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Chatbot UX good practice


Feb 23, 2017 - 4 minute read

Mateusz Razniak
I’m a UX Designer with passion about crafting software from a users point of view. I’m responsible for merging business requirements and user needs into a seamless experience. Experienced in design of enterprise software I still find the startup enthusiasm for what I do.
See all Mateusz's posts

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User Experience (UX) design is an integral part of Objectivity’s agile development approach and our UX team are highly skilled in designing experiences for the web, desktop and mobile platforms.

The recent rise of conversational experiences however, such as those offered by chatbots, introduces a new paradigm and new challenges that the UX professional must consider. We’d like to share some good UX practice and experience in this emerging area of technology.

This is obviously not an exhaustive list, and there’s doubtless more to say on each of the points below, but hopefully it’s of some use to you on your own bot development journey.

Keep it simple

Short and sweet

  • Bot replies should be short and to the point
  • Conversations should be focused on a single topic (at a time)
  • Users shouldn’t have to scroll too long to read messages

Linear conversations

Routes of conversations with a chat bot should avoid branching paths. We are looking for a simple, action oriented interaction and bot responses should enforce this kind of behaviour.   chatbot conversation routes  

Chat environment restrictions

Provide amenities i.e.

  • Open links in preview windows inside the chat
  • Provide readable links, for example: “Good UI patterns, search results here
  • Provide predefined options to choose from wherever possible

Chatbots don’t replace whole applications, they just help to manage a set of critical activities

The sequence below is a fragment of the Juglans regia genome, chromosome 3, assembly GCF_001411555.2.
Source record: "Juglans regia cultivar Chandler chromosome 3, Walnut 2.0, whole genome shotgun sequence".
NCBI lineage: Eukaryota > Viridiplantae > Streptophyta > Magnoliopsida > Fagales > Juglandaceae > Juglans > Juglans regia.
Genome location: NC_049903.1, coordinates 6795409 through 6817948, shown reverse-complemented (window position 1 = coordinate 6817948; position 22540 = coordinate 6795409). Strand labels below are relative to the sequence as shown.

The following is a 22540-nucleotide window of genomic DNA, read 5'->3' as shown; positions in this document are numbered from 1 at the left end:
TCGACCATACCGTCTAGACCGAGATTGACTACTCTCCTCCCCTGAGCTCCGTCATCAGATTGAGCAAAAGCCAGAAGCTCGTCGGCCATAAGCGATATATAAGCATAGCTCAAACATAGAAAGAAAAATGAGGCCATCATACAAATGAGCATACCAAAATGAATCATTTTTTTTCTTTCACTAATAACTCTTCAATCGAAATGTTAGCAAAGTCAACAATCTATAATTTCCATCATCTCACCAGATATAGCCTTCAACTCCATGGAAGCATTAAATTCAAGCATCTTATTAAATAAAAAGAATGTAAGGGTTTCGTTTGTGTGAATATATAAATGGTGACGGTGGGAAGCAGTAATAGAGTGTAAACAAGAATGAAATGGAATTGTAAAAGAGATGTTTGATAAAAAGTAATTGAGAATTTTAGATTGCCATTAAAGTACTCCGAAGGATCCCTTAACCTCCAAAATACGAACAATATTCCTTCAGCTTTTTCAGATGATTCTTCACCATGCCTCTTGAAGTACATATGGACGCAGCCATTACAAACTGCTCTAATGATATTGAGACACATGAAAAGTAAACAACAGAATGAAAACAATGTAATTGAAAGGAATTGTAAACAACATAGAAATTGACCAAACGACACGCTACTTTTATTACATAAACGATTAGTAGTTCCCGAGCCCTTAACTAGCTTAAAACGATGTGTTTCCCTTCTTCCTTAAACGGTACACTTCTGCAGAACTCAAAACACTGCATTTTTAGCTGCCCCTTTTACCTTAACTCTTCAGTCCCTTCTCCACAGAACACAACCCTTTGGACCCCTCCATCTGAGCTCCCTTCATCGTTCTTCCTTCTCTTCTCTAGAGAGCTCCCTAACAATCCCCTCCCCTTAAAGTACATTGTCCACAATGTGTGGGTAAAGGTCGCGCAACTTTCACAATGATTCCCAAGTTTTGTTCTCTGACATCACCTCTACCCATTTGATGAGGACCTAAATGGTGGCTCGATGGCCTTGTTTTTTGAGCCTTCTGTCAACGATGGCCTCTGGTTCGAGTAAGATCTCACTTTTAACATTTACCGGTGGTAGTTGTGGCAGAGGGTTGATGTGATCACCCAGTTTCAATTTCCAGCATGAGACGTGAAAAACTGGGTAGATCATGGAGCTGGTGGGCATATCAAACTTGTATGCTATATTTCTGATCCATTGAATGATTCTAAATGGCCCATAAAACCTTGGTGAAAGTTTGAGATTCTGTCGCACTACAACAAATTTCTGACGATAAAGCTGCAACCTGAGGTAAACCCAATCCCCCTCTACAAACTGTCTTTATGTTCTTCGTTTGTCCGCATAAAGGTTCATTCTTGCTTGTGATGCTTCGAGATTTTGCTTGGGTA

Focus on the critical user activities that the chatbot should cover. It’s probably not possible (and almost certainly not desirable) to squeeze a whole app into one chat!

Choosing words

Chatbots should use words that are familiar to users. This may be dependent on the business domain they’re in, the organisation they work for, or even the toolset they use. Therefore, user research should clearly identify an appropriate vocabulary for your target user population.

Even if we meet the above requirement user testing is strongly advised, to see if the chosen wording works well in different situations. The exact form of words used can make a huge difference, and in a textual interface users obviously rely on them exclusively for direction and feedback.

Chatbot interaction should be close to human interaction (but not too close)

Perhaps counterintuitively, a chatbot that tries to seem too human may actually be unappealing to users. This is not to say a bot can’t have a sort of styled “personality” but we need to remember that people recognise bots as machines (software) and they understand they’re not talking to a human. Generally, we should avoid:

  • Overuse of emojis
  • Using words and phrases just to make the bot sound human

Here are some examples: Good:

human user       chat bot       Bad: chat bot

Reuse previously provided data